Scoreboard from Lord's

England won the toss

England - First innings 528 for 9 dec (P D Collingwood 186; A N Cook 105, I R Bell 100no).

Pakistan - First innings

(Friday: 66 for 3)

Mohammad Yousuf c Jones b Harmison 202

469 min, 330 balls, 26 fours, 1 six

Mohammad Sami c Jones b Hoggard 0

14 min, 12 balls

*Inzamam-ul-Haq b Plunkett 69

177 min, 115 balls, 10 fours

Abdul Razzaq c Jones b Harmison 22

77 min, 69 balls, 1 four

ÝKamran Akmal c Jones b Pietersen 58

101 min, 82 balls, 8 fours

Shahid Afridi c Bell b Hoggard 17

36 min, 20 balls, 3 fours

Umar Gul c Jones b Hoggard 0

3 min, 2 balls

Danish Kaneria not out 1

19 min, 5 balls

Extras (b7 lb14 w7 nb5) 33

Total (514 min, 119.3 overs) 445

Fall (cont): 4-68 (Mohammad Sami) 5-241 (Inzamam-ul-Haq) 6-300 (Abdul Razzaq) 7-399 (Kamran Akmal) 8-435 (Shahid Afridi) 9-436 (Umar Gul) 10-445 (Mohammad Yousuf).

Bowling: Hoggard 33-3-117-3 (nb5,w1) (7-1-27-0, 6-0-20-1, 3-0-7-0, 4-0-11-0, 4-1-14-0, 4-0-21-0, 5-1-17-2); Harmison 29.3-6-94-4 (7-2-14-2, 1-0-1-0, 5-1-23-0, 5-0-25-0, 6-2-13-1, 5.3-1-18-1); Panesar 27-3-93-0 (2-0-10-0, 1-0-1-0, 11-0-39-0, 9-3-26-0, 4-0-17-0); Plunkett 21-3-78-2 (w4) (2-0-14-1, 6-1-17-0, 6-2-19-1, 3-0-16-0, 4-0-12-0); Collingwood 7-1-31-0 (w2) (2-0-19-0, 3-1-4-0, 2-0-8-0); Pietersen 2-0-11-1 (one spell).

Progress: Third day: 100: 137 min, 29.3 overs. 150: 182 min, 40.4 overs. Lunch: 165-4 (Mohammad Yousuf 66, Inzamam-ul-Haq 44) 48 overs. 200: 243 min, 57 overs. 250: 298 mins, 69.1 overs. Tea: 291-5 (Mohammad Yousuf 132, Abdul Razzaq 21) 79 overs. New ball taken after 80.2 overs at 291-5. 300: 348 min, 83 overs. 350: 405 min, 94.4 overs. 400: 458 mins, 107.2 overs. Close: 409-7 (Mohammad Yousuf 185, Shahid Afridi 0) 109 overs. Fourth day: Innings closed 11.49am.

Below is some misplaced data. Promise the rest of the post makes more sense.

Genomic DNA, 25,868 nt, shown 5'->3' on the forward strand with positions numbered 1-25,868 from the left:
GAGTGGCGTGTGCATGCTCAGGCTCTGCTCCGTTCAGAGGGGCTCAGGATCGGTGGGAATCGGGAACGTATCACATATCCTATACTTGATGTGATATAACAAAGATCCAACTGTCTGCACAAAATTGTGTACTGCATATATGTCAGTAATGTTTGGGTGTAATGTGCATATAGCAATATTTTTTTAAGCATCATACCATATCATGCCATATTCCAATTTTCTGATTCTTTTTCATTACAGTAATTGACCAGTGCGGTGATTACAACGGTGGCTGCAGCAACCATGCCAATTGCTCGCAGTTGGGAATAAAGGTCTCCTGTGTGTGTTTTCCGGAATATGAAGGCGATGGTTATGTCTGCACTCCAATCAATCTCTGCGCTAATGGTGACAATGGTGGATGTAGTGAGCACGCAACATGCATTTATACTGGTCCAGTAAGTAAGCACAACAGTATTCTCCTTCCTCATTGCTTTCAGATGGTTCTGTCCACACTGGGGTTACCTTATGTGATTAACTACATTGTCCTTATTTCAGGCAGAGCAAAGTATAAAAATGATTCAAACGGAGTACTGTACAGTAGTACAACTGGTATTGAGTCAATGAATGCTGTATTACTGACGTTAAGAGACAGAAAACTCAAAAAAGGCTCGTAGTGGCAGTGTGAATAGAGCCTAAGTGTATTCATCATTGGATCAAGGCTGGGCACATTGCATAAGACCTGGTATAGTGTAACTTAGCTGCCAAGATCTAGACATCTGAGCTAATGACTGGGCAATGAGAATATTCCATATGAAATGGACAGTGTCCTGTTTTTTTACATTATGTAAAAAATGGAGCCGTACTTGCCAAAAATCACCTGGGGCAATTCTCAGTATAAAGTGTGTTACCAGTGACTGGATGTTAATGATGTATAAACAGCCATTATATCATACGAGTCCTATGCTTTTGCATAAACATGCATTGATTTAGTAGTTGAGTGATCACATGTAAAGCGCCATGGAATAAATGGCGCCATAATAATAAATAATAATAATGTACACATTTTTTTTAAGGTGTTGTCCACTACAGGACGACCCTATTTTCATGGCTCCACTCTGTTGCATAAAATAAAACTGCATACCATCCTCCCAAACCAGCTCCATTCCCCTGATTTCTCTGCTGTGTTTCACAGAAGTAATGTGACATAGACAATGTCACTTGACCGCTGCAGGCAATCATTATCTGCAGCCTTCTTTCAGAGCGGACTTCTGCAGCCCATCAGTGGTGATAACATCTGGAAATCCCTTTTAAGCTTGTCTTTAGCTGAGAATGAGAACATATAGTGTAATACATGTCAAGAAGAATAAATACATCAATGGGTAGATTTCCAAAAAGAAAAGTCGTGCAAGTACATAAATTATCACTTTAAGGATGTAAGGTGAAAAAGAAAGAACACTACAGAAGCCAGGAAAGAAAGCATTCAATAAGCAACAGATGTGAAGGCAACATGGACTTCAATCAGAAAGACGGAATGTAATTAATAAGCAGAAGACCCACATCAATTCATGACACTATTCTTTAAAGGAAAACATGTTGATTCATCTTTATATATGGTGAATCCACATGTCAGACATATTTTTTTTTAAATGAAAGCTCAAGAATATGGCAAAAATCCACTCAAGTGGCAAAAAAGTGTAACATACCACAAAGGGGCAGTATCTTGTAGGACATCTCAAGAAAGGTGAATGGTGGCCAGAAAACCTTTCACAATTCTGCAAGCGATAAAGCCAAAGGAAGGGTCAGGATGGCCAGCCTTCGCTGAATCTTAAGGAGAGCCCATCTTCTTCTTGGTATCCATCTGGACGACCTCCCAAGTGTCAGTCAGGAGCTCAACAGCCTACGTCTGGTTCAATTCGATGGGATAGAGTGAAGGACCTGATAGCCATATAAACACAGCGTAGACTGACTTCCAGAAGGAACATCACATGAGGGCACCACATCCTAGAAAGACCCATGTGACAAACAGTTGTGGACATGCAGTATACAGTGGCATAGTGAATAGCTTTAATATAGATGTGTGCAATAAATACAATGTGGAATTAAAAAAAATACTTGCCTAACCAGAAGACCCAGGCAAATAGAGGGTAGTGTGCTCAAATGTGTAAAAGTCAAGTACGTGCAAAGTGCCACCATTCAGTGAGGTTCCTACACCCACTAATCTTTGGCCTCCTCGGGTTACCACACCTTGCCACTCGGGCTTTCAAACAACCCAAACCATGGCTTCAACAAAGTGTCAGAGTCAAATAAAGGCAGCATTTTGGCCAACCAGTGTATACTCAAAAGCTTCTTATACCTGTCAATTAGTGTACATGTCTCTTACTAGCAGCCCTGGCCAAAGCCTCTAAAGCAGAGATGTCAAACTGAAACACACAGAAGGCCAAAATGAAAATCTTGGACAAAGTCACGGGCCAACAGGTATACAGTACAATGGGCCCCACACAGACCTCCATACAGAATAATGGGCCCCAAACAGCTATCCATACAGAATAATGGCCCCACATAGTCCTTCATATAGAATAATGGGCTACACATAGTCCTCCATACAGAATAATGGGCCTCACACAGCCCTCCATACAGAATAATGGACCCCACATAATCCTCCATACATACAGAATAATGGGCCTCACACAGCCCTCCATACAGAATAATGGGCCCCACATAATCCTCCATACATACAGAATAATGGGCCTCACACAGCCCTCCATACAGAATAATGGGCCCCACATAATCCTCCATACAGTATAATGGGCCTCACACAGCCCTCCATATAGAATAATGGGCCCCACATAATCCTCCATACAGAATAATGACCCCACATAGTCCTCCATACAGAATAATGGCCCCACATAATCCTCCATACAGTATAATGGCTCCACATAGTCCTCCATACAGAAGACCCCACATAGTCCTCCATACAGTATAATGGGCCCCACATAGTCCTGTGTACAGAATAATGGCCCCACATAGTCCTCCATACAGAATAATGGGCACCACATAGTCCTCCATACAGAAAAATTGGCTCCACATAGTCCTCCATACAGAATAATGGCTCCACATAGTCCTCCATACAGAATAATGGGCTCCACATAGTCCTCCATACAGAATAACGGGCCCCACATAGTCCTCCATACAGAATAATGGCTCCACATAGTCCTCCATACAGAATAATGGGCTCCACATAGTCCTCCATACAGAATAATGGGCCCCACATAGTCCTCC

Mohammad Yousuf's 50: 123 mins, 79 balls, 8 fours. 100: 209 mins, 157 balls, 15 fours. 150: 358 mins, 244 balls, 20 fours, 1 six. 200: 465 mins, 325 balls, 26 fours, 1 six. Inzamam-ul-Haq's 50: 128 mins, 89 balls, 7 fours. Kamran Akmal's 50: 84 mins, 69 balls, 7 fours.

England - Second Innings

M E Trescothick b Umar Gul 18

41 min, 29 balls, 3 fours

*A J Strauss c Imran Farhat b Danish Kaneria 128

301 min, 214 balls, 13 fours, 1 five

A N Cook c Mohammad Yousuf b Umar Gul 4

27 min, 19 balls

K P Pietersen st Kamran Akmal b Shahid Afridi 41

86 min, 70 balls, 6 fours

P D Collingwood c Salman Butt b Danish Kaneria 3

7 min, 5 balls

I R Bell run out (Inzamam-ul-Haq/Kamran Akmal TV replay) 28

63 min, 61 balls, 3 fours

ÝG O Jones c Kamran Akmal b Danish Kaneria 16

67 min, 54 balls, 1 four

L E Plunkett not out 5

13 min, 10 balls, 1 four

M J Hoggard not out 0

8 min, 5 balls

Extras (b4 lb6 nb5) 15

Total (for 7, 310 min, 77 overs) 258

Fall: 1-38 (Trescothick) 2-64 (Cook) 3-141 (Pietersen) 4-146 (Collingwood) 5-203 (Bell) 6-250 (Jones) 7-253 (Strauss).